The Great Hair Massacre.

STARTLOG: 021611


Part of the retrofitting is the removal of the facial hair to better fit the profile of a Jill class ship.

What command decided on was a process called “Electrolysis” which sounds very close to Electrocuted. Which would be far more accurate to the resulting actions. This took place on January 27th 2011.

The prospect of facial electrocution didn’t sit too well with the guys over in the Amygdala dept. Larry was having none of this. All he did all day was scream about the electrical processes somehow grounding out into the spinal cord and setting the ship on fire.. internally. He then started running down all the ways the ship could have an allergic reaction to anesthesia and die. Larry is not fun at parties. He was eventually restrained but got away, that’s something Larry and Harry have in common, always managing to escape.

The process itself is pretty straight forward. But let an expert tell you about it, this is L-Dermont, Outer Hull and Temp Regulating.

L-Dermont ForeLizard of Outer Hull and Temp.

Hoi, L-Dermont here. I’m da guy that works on the skin, don’t ever get much credit, but we run the biggest organ on the vessel and don’t forget it.

This whole Jill class thing has us jumping all over. First we get a re-spec on skin softness and now Command tell us ‘Hey, we are going to arc weld out all that upper facial hair, doan worry, it’ll be fine.’ I don’t know what these geckos are thinkin’ in Command, but you can’t arc weld anything outta anything without pissing off the body. Anyhow, let me tell ya how it went.

Motor control docked the ship on a big comfy couch and the face and neck were covered in numbing cream while an additional IV fuel line was run into the right arm and started pumping in fun juice. This stuff got most of the motor response guys toasted and drunk so they didn’t care about much. A lot of the Pain response crew were sent home with pay. Heck we were feeling pretty good in our department.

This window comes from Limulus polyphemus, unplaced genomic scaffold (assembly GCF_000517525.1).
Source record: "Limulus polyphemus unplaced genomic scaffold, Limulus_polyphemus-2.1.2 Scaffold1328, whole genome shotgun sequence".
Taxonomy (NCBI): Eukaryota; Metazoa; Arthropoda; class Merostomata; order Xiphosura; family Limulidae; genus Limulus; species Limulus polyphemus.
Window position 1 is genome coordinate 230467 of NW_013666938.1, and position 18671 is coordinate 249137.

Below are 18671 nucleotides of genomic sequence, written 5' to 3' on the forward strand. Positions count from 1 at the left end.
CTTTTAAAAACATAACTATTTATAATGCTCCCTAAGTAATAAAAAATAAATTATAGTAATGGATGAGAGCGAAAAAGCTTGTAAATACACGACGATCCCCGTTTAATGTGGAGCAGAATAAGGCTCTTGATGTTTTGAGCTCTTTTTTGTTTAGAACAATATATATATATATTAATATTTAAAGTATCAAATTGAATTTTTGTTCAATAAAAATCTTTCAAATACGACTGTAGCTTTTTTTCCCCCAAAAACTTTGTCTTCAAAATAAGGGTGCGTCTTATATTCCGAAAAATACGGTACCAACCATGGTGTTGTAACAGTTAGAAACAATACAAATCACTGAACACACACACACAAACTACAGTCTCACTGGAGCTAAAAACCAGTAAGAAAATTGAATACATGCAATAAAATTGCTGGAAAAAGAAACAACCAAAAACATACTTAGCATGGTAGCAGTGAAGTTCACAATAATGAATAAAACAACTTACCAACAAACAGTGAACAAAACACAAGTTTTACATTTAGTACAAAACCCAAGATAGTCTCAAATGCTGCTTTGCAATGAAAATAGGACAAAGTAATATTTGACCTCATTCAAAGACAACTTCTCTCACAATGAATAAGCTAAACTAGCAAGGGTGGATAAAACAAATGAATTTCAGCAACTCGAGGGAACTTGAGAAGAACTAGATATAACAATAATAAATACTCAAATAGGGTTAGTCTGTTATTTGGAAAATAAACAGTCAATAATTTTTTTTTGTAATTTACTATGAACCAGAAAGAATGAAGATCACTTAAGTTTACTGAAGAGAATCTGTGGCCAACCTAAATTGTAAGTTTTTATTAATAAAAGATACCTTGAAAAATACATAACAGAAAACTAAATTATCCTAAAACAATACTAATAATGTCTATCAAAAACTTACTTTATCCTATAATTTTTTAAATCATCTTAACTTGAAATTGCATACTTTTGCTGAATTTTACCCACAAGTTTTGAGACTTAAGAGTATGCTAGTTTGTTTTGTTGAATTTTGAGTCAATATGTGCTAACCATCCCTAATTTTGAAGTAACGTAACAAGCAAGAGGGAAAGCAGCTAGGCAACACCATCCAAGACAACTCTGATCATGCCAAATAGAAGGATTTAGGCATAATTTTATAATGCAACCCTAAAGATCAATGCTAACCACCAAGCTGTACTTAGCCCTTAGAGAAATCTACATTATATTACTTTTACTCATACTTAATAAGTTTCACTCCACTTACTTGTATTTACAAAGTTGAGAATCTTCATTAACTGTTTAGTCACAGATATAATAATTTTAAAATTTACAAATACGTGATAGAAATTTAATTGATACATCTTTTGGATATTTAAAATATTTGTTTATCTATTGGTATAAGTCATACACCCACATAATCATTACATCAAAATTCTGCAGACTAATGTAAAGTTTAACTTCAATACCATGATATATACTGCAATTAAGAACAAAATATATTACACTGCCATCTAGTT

The commo guys relayed the instructions through drugged static. These instructions mostly consisted of the helpful words. “Don’t move.”

Those words aint never been, and will never be, comforting to hear when at a medical shipyard. Ok, so let me walk ya through this.

First off you got this probe see, it’s thinner than one of the main hairs up top on the head, a real precision instrument. This probe,  it slides down the follicle tubes alongside the hair until it gets to the base. Now this part, this part don’t do nothing. You don’t get a ping on the neural net, no pain no nothing. Probes too small. But then. THEN they go an run a freakin’ electrical bolt into the hair, right there at the base, inside the damn follicle tube and pow, it fries the entire shabang, follicle is toasted, hair is fried, and unless the nerves got really nice and shut off by the numbing, I got folks running around screaming and pointing and the pain Identifier is spitting out crazy crap like “Damage Identified: Hornet Sting, On Fire.” Which is not all that possible really. I hope not anyway.

So anyway… you got the probe down, the blast, probe out, the hair is yanked out, and so on, now do THAT 5261 times, and that was just the first day. They had counters on those machines and I had the commo guys ask for a count at the end of the day. Probe, zap, pull, probe, zap, pull.. those two medic ships have the most boring job in history. Point is, we got zapped for 7.5 hours by two folks, had a day off and then zapped again.